A Sea Otter Elongated Penny From Santa Cruz, California with Zinc Streaks.

Here is an elongated penny done on a pre-1982 copper penny:

CA Republic Elongated Penny Copper
A Copper Elongated Penny

The most important tip to ensure a quality elongated penny is to center the arrows together on the machine. This ensures that your design is centered correctly on the penny while it is being rolled and pressed. Here is a drawing depicting what this means.

How To Align Elongated Penny Machine
Center the two arrows to get the design you want.

This would result in the user getting design 1. To get design 2, the user would rotate the lever or crank so that the gear with the designs rotates 90 degrees.

If you don’t properly align the arrows, you will get an elongated penny that looks like this:

Poorly Aligned Elongated Penny Las Vegas
Poorly Aligned Elongated Penny

Can you buy an elongated penny machine?

Yes! Although they are very expensive, it could prove to be a good source of passive income for your business.

The Penny Press Machine Co. sells elongated penny machines starting at $4,950. At 50 cents profit per use, you would need customers to buy 9,900 pressed pennies to break even. That is about 27 customers a day for a year.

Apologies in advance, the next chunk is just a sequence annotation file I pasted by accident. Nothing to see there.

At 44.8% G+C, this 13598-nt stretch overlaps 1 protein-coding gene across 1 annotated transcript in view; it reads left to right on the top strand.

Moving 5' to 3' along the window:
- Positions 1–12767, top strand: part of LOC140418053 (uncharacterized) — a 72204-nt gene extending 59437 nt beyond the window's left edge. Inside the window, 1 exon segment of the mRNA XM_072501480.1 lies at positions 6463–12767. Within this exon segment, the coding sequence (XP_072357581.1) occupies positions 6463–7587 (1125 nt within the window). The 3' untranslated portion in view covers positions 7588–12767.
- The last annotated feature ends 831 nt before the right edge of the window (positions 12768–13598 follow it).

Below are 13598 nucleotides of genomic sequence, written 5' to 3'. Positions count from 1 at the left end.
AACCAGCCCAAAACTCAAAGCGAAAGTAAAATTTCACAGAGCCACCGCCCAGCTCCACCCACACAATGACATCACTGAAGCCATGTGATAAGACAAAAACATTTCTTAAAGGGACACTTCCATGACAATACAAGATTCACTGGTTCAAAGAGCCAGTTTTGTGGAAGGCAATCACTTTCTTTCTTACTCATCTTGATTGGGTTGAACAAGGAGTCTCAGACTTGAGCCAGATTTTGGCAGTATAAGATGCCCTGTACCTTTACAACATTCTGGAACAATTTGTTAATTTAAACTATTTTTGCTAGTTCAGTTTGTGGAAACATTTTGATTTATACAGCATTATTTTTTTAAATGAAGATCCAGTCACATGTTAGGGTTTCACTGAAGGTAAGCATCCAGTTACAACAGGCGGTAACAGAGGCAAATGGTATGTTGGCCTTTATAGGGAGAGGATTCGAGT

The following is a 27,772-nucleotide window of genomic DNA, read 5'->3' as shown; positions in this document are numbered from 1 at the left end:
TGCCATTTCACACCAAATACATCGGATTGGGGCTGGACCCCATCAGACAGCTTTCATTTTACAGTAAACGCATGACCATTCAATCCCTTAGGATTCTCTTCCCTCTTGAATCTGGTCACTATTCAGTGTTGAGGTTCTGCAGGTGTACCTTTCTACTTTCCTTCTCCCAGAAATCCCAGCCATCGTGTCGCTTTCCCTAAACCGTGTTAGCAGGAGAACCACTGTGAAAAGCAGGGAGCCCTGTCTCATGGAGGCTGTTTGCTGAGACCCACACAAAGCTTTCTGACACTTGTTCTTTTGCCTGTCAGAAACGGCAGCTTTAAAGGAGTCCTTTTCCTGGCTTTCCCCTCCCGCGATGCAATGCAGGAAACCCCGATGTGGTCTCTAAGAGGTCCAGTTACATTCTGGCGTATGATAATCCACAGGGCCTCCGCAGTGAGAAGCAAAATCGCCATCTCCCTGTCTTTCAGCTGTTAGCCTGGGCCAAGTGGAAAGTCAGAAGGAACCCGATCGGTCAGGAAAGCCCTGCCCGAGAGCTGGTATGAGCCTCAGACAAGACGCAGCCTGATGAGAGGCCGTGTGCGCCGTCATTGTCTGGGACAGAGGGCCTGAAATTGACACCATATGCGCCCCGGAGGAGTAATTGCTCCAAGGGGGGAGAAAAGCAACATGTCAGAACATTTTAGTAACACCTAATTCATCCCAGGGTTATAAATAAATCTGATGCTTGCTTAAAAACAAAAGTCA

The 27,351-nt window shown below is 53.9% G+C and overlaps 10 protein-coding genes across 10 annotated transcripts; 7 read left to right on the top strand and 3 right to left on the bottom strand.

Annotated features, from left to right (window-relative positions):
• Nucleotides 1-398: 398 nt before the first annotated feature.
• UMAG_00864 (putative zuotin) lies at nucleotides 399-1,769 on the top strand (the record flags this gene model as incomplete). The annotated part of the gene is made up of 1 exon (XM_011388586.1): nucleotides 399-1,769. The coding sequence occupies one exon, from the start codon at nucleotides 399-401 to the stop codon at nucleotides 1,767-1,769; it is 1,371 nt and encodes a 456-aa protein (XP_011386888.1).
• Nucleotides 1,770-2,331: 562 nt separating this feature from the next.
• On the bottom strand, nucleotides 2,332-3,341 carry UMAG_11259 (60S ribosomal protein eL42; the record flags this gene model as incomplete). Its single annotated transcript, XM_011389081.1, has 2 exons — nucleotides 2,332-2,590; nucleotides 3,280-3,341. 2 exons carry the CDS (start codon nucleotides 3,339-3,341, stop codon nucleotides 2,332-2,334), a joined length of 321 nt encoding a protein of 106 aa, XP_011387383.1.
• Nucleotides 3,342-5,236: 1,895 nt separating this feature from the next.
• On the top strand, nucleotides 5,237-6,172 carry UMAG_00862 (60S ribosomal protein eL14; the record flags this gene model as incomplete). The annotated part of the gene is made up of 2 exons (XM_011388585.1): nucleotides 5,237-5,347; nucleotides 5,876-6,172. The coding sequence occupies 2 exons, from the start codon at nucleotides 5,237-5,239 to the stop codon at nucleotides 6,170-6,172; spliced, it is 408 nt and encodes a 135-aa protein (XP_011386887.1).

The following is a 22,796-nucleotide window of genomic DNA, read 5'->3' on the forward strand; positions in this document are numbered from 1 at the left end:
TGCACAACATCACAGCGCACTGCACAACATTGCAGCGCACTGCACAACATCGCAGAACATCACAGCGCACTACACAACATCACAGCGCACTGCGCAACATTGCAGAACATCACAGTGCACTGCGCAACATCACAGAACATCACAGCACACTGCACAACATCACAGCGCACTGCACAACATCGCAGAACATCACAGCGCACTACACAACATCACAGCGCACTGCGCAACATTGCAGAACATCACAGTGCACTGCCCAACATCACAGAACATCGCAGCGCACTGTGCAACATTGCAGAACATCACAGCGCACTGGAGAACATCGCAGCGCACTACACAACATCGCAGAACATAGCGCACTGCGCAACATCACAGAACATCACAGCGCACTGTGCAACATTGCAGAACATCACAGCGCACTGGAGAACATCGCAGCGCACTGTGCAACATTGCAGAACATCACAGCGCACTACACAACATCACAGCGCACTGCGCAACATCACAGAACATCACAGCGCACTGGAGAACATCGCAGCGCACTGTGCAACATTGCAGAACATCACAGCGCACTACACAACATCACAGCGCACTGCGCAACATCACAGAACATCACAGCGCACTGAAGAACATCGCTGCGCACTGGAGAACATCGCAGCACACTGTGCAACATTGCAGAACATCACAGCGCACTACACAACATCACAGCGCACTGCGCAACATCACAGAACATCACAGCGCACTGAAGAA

More important however, is that it gets customers into the store. Plus, you could put a design onto the machine with your logo and start creating brand awareness.

What was your favorite elongated penny design you’ve found. Post a comment below and vote in our poll!

As an Amazon Affiliate, I earn ad revenue on sales made through my links. This does not increase the price of any item linked through my site. My main goal is to inform.

Carwash and Game Tokens

What Makes Token Collecting Fun For Coin Collectors

Numismatics and Exonumia go together like peanut butter and jelly.

Numismatics is the study of currency, coins or bills that are accepted as legal tender. Exonumia is the study of numismatic items that are not accepted as legal tender. Tokens, medals, and scrips (a substitute for legal tender) are all exonumia.

The term exonumia was coined by Russel Rulau in July 1960. Exonumia comes from the greek “exo” meaning “out of” and “nummus” meaning “coin”. So, exonumia means “out of coin”.

There are 3 categories of tokens/medals:

  1. Ones that have trade-able value, or can be exchanged
  2. Commemorative tokens or medals
  3. Personal Items

Type 1 is the most common, or at least most commonly collected. A game token from Chuck E. Cheese would be Type 1, because the coin can be used to play a game. A bus token is also Type 1 because it can be used to purchase a bus ride.

Type 2 could be made by the US Mint or a private entity. Tokens of the Type 2 variety usually commemorate historical events or figures. Remember these have no inherent monetary value, meaning the value is not backed by a government.